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The beings that surrounded him were gone,
He held his dialogues; and they did teach
To him the book of night was opened wide,
My dream was past; it had no further change. It was of a strange order, that the doom
Of these two creatures should be thus traced out
Almost like a reality—the one
To end in madness-both in misery.
(From "DON JUAN.")
WAS twilight, and the sunless day went down Over the waste of waters; like a veil Which, if withdrawn, would but disclose the frown Of one whose hate is masked but to assail,
Thus to their hopeless eyes the night was shown,
Then rose from sea to sky the wild farewell—
Then shrieked the timid, and stood still the brave— Then some leaped overboard with dreadful yell,
As eager to anticipate their grave;
And the sea yawned around her like a hell,
And down she sucked with her the whirling wave,
And first one universal shriek there rushed,
There were two fathers in this ghastly crew,
And with them their two sons, of whom the one
Was more robust and hardy to the view;
But he died early; and when he was gone,
His nearest messmate told his sire, who threw
One glance on him, and said, "Heaven's will be done!
I can do nothing;" and he saw him thrown
The other father had a weaklier child,
And o'er him bent his sire, and never raised
His eyes from off his face, but wiped the foam From his pale lips, and ever on him gazed:
And when the wished-for shower at length was come, And the boy's eyes, which the dull film half glazed, Brightened, and for a moment seemed to roam, He squeezed from out a rag some drops of rain Into his dying child's mouth; but in vain!
The boy expired-the father held the clay,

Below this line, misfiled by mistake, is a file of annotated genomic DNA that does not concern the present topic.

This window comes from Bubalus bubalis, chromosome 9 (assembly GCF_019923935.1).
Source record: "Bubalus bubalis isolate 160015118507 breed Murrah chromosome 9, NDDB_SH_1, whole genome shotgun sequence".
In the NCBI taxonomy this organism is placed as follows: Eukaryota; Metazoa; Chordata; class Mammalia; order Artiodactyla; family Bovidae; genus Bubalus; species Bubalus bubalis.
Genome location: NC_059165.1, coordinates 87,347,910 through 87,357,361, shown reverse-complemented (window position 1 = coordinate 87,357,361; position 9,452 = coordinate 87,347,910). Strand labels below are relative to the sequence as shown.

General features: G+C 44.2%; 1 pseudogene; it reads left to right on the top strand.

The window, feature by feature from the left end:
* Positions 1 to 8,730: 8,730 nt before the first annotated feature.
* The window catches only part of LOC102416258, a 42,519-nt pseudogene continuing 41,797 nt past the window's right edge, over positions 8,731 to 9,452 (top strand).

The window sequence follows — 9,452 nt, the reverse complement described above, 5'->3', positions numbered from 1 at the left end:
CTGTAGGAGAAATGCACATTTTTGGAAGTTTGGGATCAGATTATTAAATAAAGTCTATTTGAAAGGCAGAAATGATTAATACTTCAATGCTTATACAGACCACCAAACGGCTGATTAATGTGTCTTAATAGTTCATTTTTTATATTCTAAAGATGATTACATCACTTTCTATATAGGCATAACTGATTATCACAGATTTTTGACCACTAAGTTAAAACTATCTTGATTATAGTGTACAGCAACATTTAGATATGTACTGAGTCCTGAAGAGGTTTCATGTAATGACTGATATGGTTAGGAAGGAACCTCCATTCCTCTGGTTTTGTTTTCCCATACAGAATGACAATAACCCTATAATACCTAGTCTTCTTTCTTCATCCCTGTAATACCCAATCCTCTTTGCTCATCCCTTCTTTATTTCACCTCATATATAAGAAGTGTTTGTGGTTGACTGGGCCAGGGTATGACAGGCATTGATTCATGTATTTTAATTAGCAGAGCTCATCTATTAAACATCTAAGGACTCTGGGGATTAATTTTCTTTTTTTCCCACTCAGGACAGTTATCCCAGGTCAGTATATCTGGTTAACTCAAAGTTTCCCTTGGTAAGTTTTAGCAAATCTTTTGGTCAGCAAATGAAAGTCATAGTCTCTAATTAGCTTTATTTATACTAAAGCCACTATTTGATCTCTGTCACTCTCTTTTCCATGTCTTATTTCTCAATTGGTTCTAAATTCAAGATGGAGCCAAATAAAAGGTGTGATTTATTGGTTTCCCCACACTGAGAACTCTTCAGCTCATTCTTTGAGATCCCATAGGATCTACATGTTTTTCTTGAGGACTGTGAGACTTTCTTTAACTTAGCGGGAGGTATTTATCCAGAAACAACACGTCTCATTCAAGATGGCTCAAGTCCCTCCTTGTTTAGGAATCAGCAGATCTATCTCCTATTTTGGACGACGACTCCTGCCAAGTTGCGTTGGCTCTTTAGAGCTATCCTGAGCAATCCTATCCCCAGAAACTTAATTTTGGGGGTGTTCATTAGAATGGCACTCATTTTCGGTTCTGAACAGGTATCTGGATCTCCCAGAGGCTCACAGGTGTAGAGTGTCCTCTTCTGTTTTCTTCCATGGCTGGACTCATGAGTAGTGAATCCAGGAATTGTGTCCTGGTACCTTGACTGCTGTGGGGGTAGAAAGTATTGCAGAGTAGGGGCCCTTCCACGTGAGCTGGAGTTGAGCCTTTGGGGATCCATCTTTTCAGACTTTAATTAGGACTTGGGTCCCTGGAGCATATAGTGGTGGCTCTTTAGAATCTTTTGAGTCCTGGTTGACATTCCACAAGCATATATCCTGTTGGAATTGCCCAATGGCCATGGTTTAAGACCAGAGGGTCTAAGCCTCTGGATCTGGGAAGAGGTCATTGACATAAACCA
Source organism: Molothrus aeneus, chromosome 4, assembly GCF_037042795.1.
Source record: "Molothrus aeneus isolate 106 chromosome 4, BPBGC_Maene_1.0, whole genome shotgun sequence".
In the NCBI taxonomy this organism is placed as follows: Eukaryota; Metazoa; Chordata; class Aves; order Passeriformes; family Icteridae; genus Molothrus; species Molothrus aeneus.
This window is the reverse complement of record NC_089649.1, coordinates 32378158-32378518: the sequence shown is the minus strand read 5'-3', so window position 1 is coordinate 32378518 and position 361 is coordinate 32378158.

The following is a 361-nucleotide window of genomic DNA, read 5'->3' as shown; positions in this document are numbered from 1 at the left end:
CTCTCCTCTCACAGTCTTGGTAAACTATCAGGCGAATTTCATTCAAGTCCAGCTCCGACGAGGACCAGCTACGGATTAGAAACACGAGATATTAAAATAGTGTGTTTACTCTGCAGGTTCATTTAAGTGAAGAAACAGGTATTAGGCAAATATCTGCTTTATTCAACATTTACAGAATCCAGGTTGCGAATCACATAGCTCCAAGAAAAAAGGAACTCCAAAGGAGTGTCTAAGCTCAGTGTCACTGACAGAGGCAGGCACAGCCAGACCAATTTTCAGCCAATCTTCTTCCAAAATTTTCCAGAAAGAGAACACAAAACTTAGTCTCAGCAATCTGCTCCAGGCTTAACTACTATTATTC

And looked upon it long; and when at last Death left no doubt, and the dead burthen lay
Stiff on his heart, and pulse and hope were past, He watched it wistfully, until away
'Twas borne by the rude wave wherein 'twas cast; Then he himself sunk down all dumb and shivering, And gave no sign of life, save his limbs quivering.
"THERE'S NOT A JOY," ETC.
HERE'S not a joy the world can give like that it takes
When the glow of early thought declines in feeling's dull
'Tis not on youth's smooth cheek the blush alone which fades so fast,
But the tender bloom of heart is gone, ere youth itself be past.
Then the few whose spirits float above the wreck of happiness
Are driven o'er the shoals of guilt or ocean of excess :
Then the mortal coldness of the soul like death itself comes
It cannot feel for others' woes, it dare not dream its own;
Though wit may flash from fluent lips, and mirth attract the breast,
Through midnight hours that yield no more their former
'Tis but as ivy-leaves around the ruined turret wreath,
O could I feel as I have felt, or be what I have been,
As springs in deserts found seem sweet, all brackish though they be,
So midst the withered waste of life, those tears would flow to me!
SPRING IN RAVENNA.
HE sun is up, and 'tis a morn of May
Round old Ravenna's clear-shown towers and bay, A morn, the loveliest which the year has seen, Last of the Spring, yet fresh with all its green; For a warm eve, and gentle rains at night, Have left a sparkling welcome for the light, And there's a crystal clearness all about; The leaves are sharp, the distant hills look out; A balmy briskness comes upon the breeze; The smoke goes dancing from the cottage trees; And when you listen, you may hear a coil, Of bubbling springs about the grassy soil:
And all the scene, in short-sky, earth, and sea— Breathes like a bright-eyed face, that laughs out openly.
"Tis Nature, full of spirits, waked and springing :-